Historic Hood River
Historic… New Orleans
The only link to Hood River is that this stereo card is in our collection, but it tells an important story about the earliest “sky scrapers” in our cities. For centuries building height was limited by how thick the masonry walls had to be at the base to support the structure, and the difficulty accessing upper reaches of tall buildings. Otis’ elevators solved one of the problems, and early cast iron construction addressed the other. The 1859 “Moresque Building” in New Orleans was a beautiful example of the sorts of things that could be accomplished with these two inventions. Unfortunately cast iron construction doesn’t fare as well as steel in a fire, as was demonstrated when this building burned/melted in April 1897.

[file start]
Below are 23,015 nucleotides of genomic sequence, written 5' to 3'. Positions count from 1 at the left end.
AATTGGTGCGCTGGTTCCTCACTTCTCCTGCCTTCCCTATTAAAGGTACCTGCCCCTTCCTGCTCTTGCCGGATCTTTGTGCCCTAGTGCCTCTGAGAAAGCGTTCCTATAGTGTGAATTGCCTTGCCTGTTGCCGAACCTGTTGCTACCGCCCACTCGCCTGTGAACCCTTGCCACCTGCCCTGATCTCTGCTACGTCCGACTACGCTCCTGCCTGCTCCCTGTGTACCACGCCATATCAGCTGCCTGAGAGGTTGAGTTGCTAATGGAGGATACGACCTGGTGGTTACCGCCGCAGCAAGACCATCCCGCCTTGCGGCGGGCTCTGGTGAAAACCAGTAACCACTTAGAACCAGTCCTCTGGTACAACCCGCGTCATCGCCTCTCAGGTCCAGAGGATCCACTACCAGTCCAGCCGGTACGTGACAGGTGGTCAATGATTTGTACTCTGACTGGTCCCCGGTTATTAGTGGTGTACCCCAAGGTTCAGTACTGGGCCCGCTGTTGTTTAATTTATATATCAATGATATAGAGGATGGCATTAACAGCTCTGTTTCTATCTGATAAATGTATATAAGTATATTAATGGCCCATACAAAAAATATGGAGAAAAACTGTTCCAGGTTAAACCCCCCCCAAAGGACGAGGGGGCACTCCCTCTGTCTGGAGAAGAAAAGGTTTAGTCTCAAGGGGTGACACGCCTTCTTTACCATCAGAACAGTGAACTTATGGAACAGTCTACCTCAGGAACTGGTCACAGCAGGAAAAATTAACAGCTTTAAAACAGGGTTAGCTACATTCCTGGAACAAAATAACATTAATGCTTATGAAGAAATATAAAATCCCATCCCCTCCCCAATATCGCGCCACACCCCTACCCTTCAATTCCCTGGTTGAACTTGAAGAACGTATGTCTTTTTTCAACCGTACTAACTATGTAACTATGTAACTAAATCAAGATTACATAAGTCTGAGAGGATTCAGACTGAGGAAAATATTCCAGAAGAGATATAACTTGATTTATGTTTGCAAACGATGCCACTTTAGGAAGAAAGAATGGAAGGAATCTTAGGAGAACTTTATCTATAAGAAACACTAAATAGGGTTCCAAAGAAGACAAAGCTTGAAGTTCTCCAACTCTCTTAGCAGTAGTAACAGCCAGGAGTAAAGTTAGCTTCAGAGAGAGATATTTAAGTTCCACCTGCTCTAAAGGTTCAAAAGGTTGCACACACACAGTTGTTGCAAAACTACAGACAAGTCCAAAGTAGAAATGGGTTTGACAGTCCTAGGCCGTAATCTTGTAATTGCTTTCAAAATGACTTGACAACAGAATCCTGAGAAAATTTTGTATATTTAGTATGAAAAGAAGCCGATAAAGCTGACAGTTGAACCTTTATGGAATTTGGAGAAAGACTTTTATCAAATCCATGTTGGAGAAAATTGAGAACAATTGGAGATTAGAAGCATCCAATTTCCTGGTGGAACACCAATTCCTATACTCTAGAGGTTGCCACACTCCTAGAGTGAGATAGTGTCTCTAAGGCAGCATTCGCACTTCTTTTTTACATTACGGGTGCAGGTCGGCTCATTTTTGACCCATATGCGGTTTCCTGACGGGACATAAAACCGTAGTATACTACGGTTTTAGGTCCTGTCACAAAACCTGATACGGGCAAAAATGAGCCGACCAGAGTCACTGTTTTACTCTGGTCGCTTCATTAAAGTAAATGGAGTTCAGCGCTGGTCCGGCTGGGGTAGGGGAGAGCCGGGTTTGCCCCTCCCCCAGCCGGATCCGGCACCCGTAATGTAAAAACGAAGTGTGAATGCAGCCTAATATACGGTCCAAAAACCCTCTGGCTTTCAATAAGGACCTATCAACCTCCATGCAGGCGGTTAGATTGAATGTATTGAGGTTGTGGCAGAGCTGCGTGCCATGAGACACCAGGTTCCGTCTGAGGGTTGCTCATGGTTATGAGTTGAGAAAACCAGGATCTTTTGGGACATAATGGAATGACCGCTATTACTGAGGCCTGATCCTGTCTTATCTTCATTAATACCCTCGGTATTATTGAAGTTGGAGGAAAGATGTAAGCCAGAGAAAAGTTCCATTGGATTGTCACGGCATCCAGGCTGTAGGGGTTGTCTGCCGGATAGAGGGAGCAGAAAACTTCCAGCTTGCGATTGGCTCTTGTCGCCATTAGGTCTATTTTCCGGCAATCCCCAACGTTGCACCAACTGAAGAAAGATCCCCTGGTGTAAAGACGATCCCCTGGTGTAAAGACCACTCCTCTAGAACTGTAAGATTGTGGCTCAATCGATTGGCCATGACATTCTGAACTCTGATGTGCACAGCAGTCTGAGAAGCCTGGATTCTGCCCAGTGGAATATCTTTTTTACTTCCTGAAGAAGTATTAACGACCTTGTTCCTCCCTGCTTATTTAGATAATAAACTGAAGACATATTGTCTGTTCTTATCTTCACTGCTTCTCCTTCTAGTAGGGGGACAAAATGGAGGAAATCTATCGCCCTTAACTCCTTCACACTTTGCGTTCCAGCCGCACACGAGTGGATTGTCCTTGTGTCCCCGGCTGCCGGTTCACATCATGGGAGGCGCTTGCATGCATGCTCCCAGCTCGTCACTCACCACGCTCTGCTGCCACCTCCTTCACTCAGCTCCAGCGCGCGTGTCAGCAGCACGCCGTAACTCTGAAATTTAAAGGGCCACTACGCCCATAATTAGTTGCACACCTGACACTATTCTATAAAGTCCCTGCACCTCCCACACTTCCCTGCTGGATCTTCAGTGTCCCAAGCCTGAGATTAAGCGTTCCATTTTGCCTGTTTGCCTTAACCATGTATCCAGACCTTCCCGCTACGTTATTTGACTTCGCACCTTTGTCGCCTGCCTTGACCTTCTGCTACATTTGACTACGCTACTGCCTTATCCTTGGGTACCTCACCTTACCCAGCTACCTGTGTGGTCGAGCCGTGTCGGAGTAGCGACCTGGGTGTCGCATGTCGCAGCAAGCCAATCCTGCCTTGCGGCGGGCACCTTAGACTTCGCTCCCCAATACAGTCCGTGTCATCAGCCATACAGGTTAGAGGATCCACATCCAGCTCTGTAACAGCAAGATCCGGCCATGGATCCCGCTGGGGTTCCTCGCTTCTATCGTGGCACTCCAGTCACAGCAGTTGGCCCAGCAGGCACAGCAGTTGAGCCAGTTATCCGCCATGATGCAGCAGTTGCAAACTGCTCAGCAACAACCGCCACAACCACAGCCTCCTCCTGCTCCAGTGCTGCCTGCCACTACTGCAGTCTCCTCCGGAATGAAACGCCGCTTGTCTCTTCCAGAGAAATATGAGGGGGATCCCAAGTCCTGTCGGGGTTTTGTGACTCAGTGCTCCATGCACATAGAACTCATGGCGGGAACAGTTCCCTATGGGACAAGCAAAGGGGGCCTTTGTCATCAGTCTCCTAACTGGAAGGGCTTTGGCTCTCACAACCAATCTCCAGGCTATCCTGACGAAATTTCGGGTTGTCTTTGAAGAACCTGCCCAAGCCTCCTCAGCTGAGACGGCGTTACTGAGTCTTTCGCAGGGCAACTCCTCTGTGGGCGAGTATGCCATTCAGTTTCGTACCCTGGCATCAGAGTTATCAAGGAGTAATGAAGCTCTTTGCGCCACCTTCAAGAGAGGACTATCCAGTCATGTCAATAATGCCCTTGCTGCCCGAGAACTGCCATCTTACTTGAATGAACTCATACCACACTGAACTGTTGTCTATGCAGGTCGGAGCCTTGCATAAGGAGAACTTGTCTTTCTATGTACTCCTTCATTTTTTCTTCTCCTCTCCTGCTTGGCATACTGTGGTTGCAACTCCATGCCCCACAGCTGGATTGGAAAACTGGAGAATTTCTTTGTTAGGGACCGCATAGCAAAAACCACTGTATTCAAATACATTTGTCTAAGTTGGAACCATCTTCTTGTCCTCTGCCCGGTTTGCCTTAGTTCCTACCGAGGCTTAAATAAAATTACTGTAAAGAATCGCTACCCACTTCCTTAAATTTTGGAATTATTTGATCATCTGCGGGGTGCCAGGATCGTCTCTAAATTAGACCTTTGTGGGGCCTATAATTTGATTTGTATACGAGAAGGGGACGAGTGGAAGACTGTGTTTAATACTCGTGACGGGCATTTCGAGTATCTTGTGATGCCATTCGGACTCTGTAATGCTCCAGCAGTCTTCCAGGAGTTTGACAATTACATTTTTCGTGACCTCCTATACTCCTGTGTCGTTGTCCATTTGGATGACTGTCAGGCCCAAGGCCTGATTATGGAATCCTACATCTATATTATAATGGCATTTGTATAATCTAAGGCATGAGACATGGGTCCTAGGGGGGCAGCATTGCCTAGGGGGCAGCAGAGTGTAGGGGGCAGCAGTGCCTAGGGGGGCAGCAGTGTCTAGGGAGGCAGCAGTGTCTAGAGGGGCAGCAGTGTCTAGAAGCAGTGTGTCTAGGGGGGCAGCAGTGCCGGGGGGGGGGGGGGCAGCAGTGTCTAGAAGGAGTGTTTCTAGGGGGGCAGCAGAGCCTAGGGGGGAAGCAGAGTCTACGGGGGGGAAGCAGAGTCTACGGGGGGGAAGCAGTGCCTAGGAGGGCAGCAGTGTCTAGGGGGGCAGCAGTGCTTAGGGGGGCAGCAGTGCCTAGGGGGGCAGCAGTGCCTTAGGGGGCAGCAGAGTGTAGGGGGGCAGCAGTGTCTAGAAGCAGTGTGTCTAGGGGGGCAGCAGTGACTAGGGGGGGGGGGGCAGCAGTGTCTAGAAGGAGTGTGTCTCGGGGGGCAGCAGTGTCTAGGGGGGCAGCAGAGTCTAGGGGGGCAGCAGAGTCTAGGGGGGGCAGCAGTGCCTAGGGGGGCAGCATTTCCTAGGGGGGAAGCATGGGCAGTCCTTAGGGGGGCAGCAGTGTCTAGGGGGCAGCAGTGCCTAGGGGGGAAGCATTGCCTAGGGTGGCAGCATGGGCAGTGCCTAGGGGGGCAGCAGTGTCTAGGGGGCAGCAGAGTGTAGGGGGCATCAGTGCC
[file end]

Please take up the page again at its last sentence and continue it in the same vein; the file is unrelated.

I recall from an architecture class in college that the great Chicago fire of 1871 marked the dividing line between the eras of cast iron and steel skyscrapers. Most large cities still have a handful of cast iron buildings left, and I always enjoy coming across one. There are plenty of examples in New Orleans, but sadly, perhaps the city’s most spectacular example didn’t make it.